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Pharmacologic class: Hormone
Therapeutic class: Exogenous gonadotropin
Pregnancy risk category X
Simulates action of follicle-stimulating hormone (FSH) by promoting follicular growth and maturation
Injection (powder or pellet for reconstitution): 75 international units luteinizing hormone (LH); 150 international units LH and 150 international units FSH activity/vial
Indications and dosages
➣ Controlled ovarian stimulation in patients with oligoanovulation
Women: Dosage individualized. Recommended dosage is 150 international units I.M. or subcutaneously daily during first 5 days of treatment, with subsequent dosages adjusted based on response. Adjust dosage no more often than every 2 days, and don't exceed 75 to 150 international units per adjustment. Maximum daily dosage is 450 international units. Dosing beyond 12 days is not recommended. If response is appropriate, human chorionic gonadotropin (hCG) should be given I.M. 1 day after last menotropins dose.
➣ Assisted reproductive technologies
Women: In patients who've received gonadotropin-releasing hormone agonists or antagonist pituitary suppression, recommended initial dosage is 225 international units I.M. or subcutaneously, with subsequent dosage adjustments based on response. Adjust dosage no more often than every 2 days, and don't exceed 75 to 150 international units per adjustment. Maximum daily dosage is 450 international units. Dosing beyond 12 days isn't recommended. Once adequate follicular development appears, hCG is given to induce follicular maturation in preparation for oocyte retrieval.
• Hypersensitivity to drug
• High FSH levels (indicating primary ovarian failure)
• Abnormal bleeding of undetermined origin
• Uncontrolled thyroid or adrenal dysfunction
• Organic intracranial lesion (such as pituitary tumor)
• Causes of infertility other than anovulation (unless patient is candidate for in vitro fertilization)
• Ovarian cysts or enlargement not caused by polycystic ovarian syndrome
Use cautiously in:
• renal or hepatic insufficiency (safety and efficacy not established)
• breastfeeding patients.
• Know that drug may be given either I.M. or subcutaneously.
• To reconstitute powder or pellet for injection, add accompanying 2 ml of 0.9% sodium chloride injection to vial.
• Inject immediately after reconstitution. Discard unused portion.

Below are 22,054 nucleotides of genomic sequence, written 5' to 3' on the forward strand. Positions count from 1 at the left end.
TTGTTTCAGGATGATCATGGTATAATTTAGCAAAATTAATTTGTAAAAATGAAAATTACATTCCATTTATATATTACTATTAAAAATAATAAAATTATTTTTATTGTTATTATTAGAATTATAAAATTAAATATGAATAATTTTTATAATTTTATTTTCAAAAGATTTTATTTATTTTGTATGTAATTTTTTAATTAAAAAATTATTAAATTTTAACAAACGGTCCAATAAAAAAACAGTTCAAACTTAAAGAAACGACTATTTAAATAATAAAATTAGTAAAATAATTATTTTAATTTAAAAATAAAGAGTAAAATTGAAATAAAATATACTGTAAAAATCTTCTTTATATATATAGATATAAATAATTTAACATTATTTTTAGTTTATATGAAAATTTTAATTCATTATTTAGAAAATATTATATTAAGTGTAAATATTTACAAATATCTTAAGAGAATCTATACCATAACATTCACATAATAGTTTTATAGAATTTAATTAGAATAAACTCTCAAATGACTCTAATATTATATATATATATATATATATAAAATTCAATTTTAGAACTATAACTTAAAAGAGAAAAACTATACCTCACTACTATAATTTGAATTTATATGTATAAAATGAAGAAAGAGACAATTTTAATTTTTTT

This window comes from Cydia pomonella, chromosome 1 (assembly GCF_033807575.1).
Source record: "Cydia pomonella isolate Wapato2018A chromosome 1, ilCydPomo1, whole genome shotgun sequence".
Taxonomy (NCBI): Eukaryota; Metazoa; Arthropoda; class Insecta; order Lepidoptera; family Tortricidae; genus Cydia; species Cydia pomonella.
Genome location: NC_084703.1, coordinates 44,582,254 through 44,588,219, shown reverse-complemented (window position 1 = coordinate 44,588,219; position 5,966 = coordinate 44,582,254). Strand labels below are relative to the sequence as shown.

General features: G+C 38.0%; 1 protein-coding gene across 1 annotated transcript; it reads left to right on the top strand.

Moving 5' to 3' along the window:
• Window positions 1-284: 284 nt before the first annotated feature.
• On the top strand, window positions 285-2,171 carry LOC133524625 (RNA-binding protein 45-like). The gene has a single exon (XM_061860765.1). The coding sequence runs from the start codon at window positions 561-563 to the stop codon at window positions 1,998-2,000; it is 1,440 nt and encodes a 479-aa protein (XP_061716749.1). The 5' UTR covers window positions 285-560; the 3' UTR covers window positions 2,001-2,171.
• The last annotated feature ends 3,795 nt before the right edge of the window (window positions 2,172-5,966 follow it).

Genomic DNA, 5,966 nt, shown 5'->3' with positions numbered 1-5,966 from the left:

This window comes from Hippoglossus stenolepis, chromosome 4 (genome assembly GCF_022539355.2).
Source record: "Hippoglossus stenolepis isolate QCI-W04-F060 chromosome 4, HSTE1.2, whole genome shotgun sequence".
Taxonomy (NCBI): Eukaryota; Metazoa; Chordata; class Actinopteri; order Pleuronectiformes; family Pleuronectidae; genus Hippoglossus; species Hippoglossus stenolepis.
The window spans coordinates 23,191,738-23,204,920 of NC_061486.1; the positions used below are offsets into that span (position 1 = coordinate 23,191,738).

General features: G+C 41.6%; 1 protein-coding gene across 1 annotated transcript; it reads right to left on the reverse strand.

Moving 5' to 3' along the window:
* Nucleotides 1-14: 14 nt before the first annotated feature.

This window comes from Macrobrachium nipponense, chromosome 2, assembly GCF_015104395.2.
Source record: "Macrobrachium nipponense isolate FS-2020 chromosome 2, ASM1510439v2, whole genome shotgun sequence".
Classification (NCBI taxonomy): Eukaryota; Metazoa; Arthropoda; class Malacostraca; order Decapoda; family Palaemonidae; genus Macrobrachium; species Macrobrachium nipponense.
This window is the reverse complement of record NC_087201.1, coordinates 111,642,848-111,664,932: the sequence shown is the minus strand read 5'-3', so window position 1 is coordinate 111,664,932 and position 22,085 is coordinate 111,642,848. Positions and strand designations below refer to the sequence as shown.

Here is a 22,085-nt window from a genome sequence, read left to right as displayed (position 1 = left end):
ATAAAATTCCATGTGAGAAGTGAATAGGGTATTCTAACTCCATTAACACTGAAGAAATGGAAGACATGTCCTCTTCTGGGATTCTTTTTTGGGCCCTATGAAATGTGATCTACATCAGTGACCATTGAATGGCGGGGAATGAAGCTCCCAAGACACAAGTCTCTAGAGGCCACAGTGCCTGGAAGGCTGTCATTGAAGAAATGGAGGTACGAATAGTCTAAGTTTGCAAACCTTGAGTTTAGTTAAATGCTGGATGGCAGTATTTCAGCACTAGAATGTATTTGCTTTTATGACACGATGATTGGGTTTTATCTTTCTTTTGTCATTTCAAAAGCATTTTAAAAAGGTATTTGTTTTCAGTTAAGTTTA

• Rotate injection sites.
• Use lower abdomen for subcutaneous injection.
• Withhold hCG if serum estradiol level exceeds 2,000 pg/ml or abdominal pain occurs.
CNS: headache, malaise, dizziness, cerebrovascular accident
CV: tachycardia, venous thrombophlebitis, arterial occlusion, arterial thromboembolism
GI: nausea, vomiting, diarrhea, abdominal cramps and distention, hemoperitoneum
GU: ovarian enlargement with pain, gynecomastia, ovarian cysts, multiple births, ovarian hyperstimulation syndrome (OHSS), ectopic pregnancy
Metabolic: electrolyte imbalances
Musculoskeletal: muscle aches, joint pain
Respiratory: dyspnea, tachypnea, atelectasis, adult respiratory distress syndrome, pulmonary embolism, pulmonary infarction
Other: fever, hypersensitivity reaction, anaphylaxis
• Know that before starting menotropins/hCG therapy to induce ovulation and pregnancy, patient should undergo gynecologic and endocrine evaluation with hysterosalpingogram to rule out pregnancy and neoplastic lesions.
• Assess patient to confirm anovulation. Obtain urinary gonadotropin levels as ordered to rule out primary ovarian failure. (Male partner's fertility should be evaluated, also).
• In older females (who have greater risk of anovulatory disorders and endometrial cancer), assess cervical dilation and curettage results.
• Evaluate patient for expected ovarian stimulation without hyperstimulation.
☞ Monitor for early indications of OHSS-severe pelvic pain, nausea, vomiting, and weight gain. OHSS usually occurs 2 weeks after treatment ends, peaks 7 to 10 days after ovulation, and resolves with menses onset.
☞ If OHSS occurs, drug is withdrawn and patient is hospitalized for bed rest, fluid and electrolyte management, and analgesics. Monitor daily fluid intake and output, weight, abdominal girth, hematocrit, serum and urinary electrolytes, urine specific gravity, blood urea nitrogen, and creatinine. Watch for hemoconcentration caused by fluid loss into peritoneal, pleural, and pericardial cavities.